4 Foods to Lower Cholesterol
The most obvious idea for people suffering from high cholesterol may be simply to cut cholesterol from their diet. But research shows that this is neither possible nor very successful. In fact, according to Harvard Health Publishing, the best way to lower cholesterol is to switch to a low-cholesterol diet. Much like a weight-loss diet, the success of a low-cholesterol diet will depend on how you change your relationship to food instead of simply limiting yourself as soon as lunchtime comes around. In other words, it’s not about merely cutting off cholesterols entirely so that your meals become difficult and boring. Instead, you should privilege certain ingredients and foods you already eat and de-privilege others.
How does it all work?
There is a particle called low-density lipoprotein, or LDL. This lipoprotein carries harmful cholesterol into the bloodstream and is directly linked with atherosclerosis. Naturally, LDL is not all harmful. It is a critical component in hormonal function and cell communication, so you should not seek to cut it out altogether.
Some foods have soluble fibers that bind to the cholesterols in the digestive system and flush them out before the cholesterol reaches the circulatory system. Other foods provide stanols and sterols that block the digestive system from absorbing cholesterol components.
So what can you eat?
1. Oats: Eating oatmeal or oat-based cereals for breakfast has long been seen as an effective measure in lowering cholesterol. A cereal with fruits like strawberries or bananas and low-fat milk may add up to 2.5 grams of the 5 to 10 grams of soluble fibers recommended that you eat per day. Oatmeal can also be a delicious way to start your day and get your metabolism going. Because oatmeal takes time to digest, you’ll feel full for longer, and it might help control your snack cravings during the day.
2. Legumes: Legumes include beans, lentils, chickpeas, peanuts, and almonds. Of the many foods on this list, beans are particularly rich in soluble fibers. Legumes are a versatile and nutritious food that can even provide you with healthy fats and significant quantities of protein. Beans, in particular, are a staple in the cuisines of many cultures, and you’ll find that they will be easily assimilable to various dishes. (Arroz congrí, for example!) Legumes, like oatmeal, are also helpful in reducing cholesterol in that they take a longer time to digest than other foods. This means that you’ll feel fuller for longer, and you will have fewer urges to eat high-cholesterol caloric foods.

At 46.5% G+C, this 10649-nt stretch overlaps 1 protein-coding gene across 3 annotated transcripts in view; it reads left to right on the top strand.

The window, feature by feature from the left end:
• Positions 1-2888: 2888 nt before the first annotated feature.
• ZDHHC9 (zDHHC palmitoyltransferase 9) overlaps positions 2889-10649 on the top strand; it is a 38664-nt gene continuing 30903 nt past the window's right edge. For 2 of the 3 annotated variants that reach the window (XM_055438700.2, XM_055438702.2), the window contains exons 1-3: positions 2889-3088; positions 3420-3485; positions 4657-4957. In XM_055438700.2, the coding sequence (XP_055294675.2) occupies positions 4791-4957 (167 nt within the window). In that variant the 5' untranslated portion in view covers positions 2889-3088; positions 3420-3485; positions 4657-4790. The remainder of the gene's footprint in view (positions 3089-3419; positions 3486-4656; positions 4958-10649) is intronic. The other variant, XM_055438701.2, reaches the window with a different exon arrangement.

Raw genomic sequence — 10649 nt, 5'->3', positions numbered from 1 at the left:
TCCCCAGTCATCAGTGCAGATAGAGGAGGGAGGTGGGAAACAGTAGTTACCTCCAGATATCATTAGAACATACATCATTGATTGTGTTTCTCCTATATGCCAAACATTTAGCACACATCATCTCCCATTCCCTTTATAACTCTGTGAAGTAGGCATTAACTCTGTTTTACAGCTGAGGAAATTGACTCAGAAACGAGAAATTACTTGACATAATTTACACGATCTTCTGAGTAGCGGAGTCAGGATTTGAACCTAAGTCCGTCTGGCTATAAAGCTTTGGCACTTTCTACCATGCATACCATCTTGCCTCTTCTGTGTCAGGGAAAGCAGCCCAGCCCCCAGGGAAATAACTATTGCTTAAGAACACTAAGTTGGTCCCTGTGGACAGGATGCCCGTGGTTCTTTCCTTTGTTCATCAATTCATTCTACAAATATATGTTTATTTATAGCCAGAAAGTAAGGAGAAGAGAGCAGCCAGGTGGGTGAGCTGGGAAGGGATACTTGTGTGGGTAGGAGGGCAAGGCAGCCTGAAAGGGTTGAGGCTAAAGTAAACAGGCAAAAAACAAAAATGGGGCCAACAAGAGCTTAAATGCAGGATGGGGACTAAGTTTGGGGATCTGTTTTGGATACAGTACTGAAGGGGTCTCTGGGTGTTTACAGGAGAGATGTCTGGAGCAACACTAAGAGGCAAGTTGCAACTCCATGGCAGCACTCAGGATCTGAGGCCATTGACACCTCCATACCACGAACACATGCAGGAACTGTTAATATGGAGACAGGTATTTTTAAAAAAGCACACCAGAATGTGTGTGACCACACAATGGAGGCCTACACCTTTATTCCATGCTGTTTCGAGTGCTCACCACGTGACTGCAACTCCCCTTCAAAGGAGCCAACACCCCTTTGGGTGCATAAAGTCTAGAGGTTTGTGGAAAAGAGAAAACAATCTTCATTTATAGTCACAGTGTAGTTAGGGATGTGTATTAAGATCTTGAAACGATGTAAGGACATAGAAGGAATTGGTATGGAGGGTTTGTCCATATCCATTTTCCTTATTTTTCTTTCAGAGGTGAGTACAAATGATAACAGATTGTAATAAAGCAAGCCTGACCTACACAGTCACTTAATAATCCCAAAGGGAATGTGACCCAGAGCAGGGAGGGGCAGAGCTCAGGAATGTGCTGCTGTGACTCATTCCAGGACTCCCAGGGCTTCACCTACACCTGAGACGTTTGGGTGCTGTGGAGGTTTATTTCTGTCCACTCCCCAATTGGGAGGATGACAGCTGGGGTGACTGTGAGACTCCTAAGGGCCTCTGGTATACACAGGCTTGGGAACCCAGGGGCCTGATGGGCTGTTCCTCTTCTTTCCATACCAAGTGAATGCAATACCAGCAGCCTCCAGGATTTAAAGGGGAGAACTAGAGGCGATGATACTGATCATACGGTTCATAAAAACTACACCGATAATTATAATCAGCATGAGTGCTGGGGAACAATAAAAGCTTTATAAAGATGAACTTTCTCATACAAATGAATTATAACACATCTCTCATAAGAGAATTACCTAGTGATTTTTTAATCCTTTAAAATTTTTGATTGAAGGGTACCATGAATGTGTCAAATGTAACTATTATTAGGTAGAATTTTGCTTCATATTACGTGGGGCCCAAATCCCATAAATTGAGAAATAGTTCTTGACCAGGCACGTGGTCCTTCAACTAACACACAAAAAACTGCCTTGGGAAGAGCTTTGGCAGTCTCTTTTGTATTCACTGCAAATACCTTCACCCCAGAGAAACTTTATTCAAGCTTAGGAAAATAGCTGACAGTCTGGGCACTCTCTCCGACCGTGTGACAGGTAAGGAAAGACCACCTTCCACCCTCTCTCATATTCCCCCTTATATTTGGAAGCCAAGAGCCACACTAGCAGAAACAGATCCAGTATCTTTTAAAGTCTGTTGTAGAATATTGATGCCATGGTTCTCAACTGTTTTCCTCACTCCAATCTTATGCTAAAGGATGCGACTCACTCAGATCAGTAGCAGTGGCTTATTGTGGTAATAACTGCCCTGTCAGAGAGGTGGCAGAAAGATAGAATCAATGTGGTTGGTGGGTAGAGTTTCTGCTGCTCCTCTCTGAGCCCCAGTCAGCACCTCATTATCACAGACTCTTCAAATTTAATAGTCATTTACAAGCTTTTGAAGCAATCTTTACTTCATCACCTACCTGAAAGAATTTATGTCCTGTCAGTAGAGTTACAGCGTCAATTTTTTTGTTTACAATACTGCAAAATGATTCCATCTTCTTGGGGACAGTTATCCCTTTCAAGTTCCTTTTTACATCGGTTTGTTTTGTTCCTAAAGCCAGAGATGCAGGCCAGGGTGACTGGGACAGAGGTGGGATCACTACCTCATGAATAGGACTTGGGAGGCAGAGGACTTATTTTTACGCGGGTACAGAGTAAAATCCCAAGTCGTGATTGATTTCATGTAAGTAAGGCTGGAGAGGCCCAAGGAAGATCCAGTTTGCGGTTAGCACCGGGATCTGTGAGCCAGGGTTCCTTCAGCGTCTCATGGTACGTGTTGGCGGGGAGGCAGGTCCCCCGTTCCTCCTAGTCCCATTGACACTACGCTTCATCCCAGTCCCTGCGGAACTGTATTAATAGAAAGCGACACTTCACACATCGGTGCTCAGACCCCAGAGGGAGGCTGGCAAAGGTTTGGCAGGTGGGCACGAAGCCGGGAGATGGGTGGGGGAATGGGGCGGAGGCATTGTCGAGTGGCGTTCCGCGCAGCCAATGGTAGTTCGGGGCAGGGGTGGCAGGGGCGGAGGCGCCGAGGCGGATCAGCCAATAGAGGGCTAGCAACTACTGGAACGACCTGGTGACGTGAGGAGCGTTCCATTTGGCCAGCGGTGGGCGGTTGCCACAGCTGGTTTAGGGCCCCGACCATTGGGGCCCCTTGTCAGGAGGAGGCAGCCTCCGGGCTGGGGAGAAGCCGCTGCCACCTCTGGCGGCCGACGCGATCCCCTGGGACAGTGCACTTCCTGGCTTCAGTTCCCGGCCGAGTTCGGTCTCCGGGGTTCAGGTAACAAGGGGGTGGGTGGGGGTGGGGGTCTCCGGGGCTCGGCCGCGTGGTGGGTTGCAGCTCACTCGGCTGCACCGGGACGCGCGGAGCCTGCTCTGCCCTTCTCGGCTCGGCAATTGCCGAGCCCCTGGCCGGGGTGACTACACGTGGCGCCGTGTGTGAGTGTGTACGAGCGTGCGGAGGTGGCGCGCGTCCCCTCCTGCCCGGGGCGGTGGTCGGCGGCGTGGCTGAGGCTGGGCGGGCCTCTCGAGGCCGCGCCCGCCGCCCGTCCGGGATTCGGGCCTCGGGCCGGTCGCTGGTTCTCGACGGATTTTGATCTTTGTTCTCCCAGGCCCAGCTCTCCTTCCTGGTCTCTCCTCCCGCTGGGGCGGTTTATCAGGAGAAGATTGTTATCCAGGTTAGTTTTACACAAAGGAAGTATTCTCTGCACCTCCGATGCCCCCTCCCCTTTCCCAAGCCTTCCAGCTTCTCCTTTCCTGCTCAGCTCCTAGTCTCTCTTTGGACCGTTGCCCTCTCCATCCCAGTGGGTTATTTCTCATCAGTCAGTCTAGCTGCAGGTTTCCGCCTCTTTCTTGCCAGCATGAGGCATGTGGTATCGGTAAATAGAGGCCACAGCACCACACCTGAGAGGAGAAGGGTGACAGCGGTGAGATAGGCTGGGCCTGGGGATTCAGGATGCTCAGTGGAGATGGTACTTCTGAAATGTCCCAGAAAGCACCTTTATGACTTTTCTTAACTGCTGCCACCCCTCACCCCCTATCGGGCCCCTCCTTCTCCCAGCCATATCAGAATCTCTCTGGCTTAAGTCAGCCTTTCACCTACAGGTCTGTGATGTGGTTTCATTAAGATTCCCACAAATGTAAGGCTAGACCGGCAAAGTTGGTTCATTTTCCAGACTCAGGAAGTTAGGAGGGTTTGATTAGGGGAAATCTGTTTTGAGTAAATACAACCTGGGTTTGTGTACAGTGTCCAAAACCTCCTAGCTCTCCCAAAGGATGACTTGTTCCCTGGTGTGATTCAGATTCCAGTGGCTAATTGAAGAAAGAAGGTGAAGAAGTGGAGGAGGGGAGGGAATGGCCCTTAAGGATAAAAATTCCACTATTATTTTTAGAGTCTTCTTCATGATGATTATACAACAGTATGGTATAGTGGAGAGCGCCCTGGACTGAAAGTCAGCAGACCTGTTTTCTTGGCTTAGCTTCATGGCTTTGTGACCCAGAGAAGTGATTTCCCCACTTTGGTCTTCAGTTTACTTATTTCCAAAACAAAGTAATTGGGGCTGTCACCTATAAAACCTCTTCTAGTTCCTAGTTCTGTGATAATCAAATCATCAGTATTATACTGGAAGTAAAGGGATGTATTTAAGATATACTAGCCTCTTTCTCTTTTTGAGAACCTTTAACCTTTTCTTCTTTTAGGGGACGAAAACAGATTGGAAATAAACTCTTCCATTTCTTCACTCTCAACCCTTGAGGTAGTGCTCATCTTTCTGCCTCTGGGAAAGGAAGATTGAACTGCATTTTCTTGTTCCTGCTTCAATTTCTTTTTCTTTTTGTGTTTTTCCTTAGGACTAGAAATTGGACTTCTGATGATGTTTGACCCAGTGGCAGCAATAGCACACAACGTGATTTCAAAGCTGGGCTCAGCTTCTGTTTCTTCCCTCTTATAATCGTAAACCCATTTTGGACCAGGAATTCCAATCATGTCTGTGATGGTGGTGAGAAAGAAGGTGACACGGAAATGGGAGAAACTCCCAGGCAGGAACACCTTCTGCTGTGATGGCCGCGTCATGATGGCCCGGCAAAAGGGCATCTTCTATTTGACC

Peanuts, almonds, and more “snackable” legumes are also rich in “healthy” fats and nutrients. It has been shown that eating two ounces of nuts each day can lower your LDL.
3. Fruits like apples, strawberries, and citrus fruits: Besides nutrients like Vitamin C and essential minerals like potassium, fruits like apples, strawberries, and citrus are rich in pectin. Pectin is a fiber commonly found in apples, apricots, and oranges. It is a substance that increases gut viscosity (which is, interestingly enough, also why it is used as a gelling agent in foods like jelly and pudding) and reduces the absorption of bile acids whose presence in the bloodstream elevates cholesterol levels.
Besides being incredibly good for you, fruits are also one of the tastiest and freshest snacks. You can incorporate them into your diet as garnishes in your cereal or salads, or you can have them as desserts at the end of your meals. Having said that, they can be sugary, so it’s best to enjoy them in moderation.
4. Fatty fish: Fatty fish like salmon are super-rich in healthy fats like Omega-3s, which are nutrients that contribute to general cellular health. The thing about Omega-3s is that the body can’t make these fats independently, as it can with most other fats. This is why they’re called essential fats. You can usually find them in vegetable oils, nuts, flax seeds, leafy vegetables, and fish. These oils are important for your health because they are integral to cellular function. They are part of cell membranes, regulate blood clotting, and contract and relax artery walls. As a result, the consumption of Omega-3s has been directly linked with cardiovascular health. Omega-3s reduce triglycerides and LDLs in the bloodstream and have a direct impact on the health of your blood.
Another way in which Omega-3s help to lower your cholesterol is by allowing you to vary your diet away from LDL-rich food like fatty red meats. Fatty meats like regular ground beef, processed meats like hot dogs and sausages, and substantial portions of steaks are all LDL-rich and very likely to increase your risk for cardiovascular issues. Instead, if you’d like to keep red meat in your dietary habits, you should choose to eat leaner (95%) ground beef and lean cuts of beef, pork, or lamb.
Overall, the best way to lower your cholesterol is by changing your relationship to food. You should privilege foods like beans and fruits over others like refined grains and fatty red meats, which may be more detrimental to your health in the long run. You do not have to cut out meat from your consumption entirely, but a largely vegetarian diet has been shown to significantly lower LDL, triglycerides, and blood pressure. Being wise about the meats you consume is also highly recommended since certain very popular and tasty meats like bacon or pork have high concentrations of LDL and triglycerides.